Petronas Towers, twin skyscrapers in Kuala Lumpur, Malaysia, that are the world's tallest twin towers. Standing 1,483 ft (452 m) high, they were designed by the Argentinian-American architect Cesar Pelli. Completed in 1997, they surpassed Chicago's Willis Tower (then the Sears Tower) as the record-holding tallest structure; they themselves were surpassed by Taipei 101 in 2003. The twin towers house Petronas, Malaysia's government-owned oil company, as well as associated Malaysian firms and multinational companies. Part of a large burst of construction that marked the country's 1990s economic boom, the buildings stand at the northern end of a projected high-tech business zone, the Malaysia Multimedia Supercorridor. Built of steel-reinforced concrete columns clad in stainless steel and glass, with a design based on geometric patterns originating in ancient Islam, the 88-story buildings are connected at levels 41 and 42 by a double-decker pedestrian skybridge, and each tower is surmounted by a 242-ft-high (74-m) pinnacle. At the lower level, the Petronas Towers also include a concert hall that is home to the Malaysian Philharmonic and a business reference library.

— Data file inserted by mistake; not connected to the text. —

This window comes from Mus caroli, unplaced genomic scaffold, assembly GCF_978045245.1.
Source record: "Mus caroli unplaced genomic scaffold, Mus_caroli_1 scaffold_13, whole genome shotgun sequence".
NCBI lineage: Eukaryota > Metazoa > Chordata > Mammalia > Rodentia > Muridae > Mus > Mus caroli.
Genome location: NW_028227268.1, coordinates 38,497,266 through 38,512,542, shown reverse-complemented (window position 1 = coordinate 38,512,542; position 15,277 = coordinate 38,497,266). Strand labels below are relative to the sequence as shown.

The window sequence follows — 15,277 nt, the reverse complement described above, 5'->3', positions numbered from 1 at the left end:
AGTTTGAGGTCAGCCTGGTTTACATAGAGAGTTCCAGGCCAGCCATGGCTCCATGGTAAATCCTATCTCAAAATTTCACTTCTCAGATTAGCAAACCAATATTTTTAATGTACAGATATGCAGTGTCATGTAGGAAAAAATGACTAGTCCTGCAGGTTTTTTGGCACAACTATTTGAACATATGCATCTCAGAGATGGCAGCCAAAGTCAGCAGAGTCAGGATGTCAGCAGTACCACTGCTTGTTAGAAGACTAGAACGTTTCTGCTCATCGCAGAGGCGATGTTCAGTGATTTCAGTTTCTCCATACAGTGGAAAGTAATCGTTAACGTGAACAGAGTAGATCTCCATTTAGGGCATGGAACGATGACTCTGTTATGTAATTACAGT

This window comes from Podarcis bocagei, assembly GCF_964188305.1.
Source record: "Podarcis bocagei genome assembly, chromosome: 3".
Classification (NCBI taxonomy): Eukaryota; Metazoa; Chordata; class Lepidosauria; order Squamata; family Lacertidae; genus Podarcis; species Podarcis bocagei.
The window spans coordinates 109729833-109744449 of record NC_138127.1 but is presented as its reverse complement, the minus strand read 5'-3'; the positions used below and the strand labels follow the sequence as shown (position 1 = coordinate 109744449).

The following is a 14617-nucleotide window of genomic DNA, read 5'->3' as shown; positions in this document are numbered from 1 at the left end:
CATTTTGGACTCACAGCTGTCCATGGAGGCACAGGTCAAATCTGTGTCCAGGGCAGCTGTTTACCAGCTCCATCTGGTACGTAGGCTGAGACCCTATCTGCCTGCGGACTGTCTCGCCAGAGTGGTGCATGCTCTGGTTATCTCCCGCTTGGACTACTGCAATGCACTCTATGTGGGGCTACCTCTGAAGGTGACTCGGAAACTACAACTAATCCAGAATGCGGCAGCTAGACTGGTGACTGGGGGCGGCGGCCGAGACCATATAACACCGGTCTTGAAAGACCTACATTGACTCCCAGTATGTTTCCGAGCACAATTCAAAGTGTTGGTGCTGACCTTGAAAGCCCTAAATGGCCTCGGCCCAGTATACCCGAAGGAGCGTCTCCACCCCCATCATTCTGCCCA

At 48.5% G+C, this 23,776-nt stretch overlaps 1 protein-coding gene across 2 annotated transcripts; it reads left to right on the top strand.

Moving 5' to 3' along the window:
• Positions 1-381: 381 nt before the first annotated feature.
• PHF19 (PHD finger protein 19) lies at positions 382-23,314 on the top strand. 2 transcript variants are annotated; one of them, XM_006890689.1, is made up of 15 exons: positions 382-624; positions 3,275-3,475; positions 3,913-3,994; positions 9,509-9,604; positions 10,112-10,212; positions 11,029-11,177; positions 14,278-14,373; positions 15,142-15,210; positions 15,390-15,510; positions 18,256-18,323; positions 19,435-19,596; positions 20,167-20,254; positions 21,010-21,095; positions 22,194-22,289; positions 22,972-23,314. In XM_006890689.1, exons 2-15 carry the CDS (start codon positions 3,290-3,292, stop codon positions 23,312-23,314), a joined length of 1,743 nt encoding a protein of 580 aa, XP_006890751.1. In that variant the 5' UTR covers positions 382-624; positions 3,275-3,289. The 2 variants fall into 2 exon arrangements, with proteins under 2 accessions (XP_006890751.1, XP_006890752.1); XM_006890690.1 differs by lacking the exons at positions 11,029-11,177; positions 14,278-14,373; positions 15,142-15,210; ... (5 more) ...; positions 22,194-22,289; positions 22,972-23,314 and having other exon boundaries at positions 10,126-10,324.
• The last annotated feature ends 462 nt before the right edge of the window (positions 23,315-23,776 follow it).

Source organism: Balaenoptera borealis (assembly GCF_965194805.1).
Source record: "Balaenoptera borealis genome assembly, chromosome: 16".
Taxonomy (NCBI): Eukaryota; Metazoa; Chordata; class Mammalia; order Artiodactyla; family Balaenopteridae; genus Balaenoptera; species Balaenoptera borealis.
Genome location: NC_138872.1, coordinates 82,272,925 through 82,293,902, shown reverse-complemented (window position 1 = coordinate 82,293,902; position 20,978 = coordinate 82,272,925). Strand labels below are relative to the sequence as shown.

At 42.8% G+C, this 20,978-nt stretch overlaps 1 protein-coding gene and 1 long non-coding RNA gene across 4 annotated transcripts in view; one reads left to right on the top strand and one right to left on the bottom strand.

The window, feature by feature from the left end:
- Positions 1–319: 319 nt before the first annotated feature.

See C. Pelli and M. J. Crosbie, Petronas Towers (2001); M. Thomas, The Petronas Twin Towers (2001).
The Columbia Electronic Encyclopedia, 6th ed. Copyright © 2012, Columbia University Press. All rights reserved.
More on Petronas Towers from Fact Monster:
See more Encyclopedia articles on: Southeast Asia Physical Geography